History American Revolution Part 4 Eyewitness Accounts

About an eyewitness account of the American Revolution.


The American Revolution As Seen by the British

Eyewitness Accounts: "Well, boys, you've had your Indian caper, haven't you?" Admiral Montague of the Royal Navy remarked to a group of Bostonians after the Boston Tea Party. "But mind, you've got to pay the fiddler yet." British officers in the colonies were at first inclined to express such patriarchal condescension, and had an upper-class contempt for the rough-hewn Americans; letters home reveled their chief concerns to be pay, promotion, and perquisites.

As the war settled in for good and earnest, the British became more bitterly impassioned. "I every day curse Columbus and all the discoverers of this diabolical country," Maj. John Bowater wrote, while a surgeon on board one of His Majesty's ships described the rebel army as "truly nothing but a drunken, canting, lying, praying, hypocritical rabble." A few, however, were moved to admiration of the Americans, particularly for Gen. George Washington and his ragged "banditti," who managed to frustrate the empire's finest. "Come on, Maister Washington," murmured a grizzled old Highland officer in Virginia, "I could na think of gangin' home without a sight of you."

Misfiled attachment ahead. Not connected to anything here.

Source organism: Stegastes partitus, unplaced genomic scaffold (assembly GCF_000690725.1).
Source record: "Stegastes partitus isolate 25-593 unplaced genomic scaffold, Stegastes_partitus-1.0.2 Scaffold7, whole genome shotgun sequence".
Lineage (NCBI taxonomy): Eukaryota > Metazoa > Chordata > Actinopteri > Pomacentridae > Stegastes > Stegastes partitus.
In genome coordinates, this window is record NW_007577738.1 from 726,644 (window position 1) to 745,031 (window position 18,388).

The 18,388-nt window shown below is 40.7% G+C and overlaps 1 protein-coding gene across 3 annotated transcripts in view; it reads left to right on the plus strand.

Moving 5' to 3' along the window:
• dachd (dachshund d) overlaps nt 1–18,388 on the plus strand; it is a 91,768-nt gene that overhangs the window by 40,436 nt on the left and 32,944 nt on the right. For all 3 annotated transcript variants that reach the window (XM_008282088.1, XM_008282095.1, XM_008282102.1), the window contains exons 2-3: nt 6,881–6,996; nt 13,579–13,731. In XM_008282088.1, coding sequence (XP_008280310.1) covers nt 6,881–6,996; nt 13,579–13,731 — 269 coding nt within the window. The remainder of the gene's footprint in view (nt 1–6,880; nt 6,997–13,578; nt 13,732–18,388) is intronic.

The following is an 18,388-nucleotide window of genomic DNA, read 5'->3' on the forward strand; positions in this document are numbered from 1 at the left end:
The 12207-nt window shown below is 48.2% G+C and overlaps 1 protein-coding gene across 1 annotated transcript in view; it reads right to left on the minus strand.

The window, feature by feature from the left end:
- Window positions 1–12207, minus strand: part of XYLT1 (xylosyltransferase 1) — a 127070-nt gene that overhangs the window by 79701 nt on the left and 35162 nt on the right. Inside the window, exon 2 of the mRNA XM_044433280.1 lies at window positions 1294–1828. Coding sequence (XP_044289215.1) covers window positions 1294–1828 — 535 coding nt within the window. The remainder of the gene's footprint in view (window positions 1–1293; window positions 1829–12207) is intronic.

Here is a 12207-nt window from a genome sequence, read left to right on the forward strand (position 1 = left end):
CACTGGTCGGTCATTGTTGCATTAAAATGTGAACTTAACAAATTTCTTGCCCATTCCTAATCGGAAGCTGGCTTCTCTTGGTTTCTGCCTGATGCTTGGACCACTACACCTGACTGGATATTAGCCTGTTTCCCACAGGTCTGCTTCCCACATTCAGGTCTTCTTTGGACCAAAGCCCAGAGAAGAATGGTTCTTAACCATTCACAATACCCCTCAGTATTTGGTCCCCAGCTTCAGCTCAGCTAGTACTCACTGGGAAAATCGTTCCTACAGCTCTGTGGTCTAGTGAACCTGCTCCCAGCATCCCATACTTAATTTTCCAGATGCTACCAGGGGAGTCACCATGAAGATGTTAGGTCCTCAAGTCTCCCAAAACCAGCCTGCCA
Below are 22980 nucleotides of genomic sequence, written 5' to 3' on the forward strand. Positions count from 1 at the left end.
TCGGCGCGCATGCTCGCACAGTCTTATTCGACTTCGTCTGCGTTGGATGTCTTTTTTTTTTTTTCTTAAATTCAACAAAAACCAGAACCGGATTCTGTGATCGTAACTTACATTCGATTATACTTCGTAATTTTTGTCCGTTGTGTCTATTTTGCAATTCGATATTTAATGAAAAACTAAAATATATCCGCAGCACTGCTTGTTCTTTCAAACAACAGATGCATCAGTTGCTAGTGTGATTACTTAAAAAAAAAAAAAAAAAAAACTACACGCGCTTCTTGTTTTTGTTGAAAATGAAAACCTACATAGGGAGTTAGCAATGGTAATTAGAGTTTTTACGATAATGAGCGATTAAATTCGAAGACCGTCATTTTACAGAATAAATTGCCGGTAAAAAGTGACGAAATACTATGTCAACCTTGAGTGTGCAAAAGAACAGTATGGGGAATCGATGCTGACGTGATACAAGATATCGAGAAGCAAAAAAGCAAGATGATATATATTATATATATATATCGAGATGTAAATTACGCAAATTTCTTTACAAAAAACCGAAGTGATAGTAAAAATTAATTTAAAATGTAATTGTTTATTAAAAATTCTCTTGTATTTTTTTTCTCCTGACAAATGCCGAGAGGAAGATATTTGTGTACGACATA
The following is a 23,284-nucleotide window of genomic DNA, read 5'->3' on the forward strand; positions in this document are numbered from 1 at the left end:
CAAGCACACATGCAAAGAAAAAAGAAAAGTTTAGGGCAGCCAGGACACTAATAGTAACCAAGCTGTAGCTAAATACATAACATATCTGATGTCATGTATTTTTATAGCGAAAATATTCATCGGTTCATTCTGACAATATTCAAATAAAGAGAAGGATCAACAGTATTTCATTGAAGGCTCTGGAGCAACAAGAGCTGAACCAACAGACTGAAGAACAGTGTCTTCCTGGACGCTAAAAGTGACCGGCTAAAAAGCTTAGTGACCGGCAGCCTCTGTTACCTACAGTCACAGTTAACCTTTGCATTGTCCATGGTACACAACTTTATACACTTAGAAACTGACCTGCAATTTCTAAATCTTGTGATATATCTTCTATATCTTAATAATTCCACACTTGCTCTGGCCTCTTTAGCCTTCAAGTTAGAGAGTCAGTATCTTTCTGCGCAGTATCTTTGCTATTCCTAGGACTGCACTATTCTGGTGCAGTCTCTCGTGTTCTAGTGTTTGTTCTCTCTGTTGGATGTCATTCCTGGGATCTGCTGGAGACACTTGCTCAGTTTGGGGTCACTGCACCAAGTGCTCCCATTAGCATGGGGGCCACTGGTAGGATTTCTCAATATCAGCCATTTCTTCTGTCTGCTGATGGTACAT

With their defeat at Yorktown, it seemed to the British soldiers like "The World Turned Upside Down"--one of their marching songs in which "ponies rode men" and "grass ate the cows." News of the defeat was received by British prime minister Lord North "as he would have taken a ball in his breast," a colleague reported. "O God! it is all over!" North kept repeating, and it was for him. His government would soon fall. The king, who had threatened to abdicate rather than give the rebels their freedom, steeled himself to receive John Adams, the ambassador from the new nation. Privately, however, he confided, "[I will] never lay my head on my last pillow in peace and quiet so long as I remember the loss of my American colonies."

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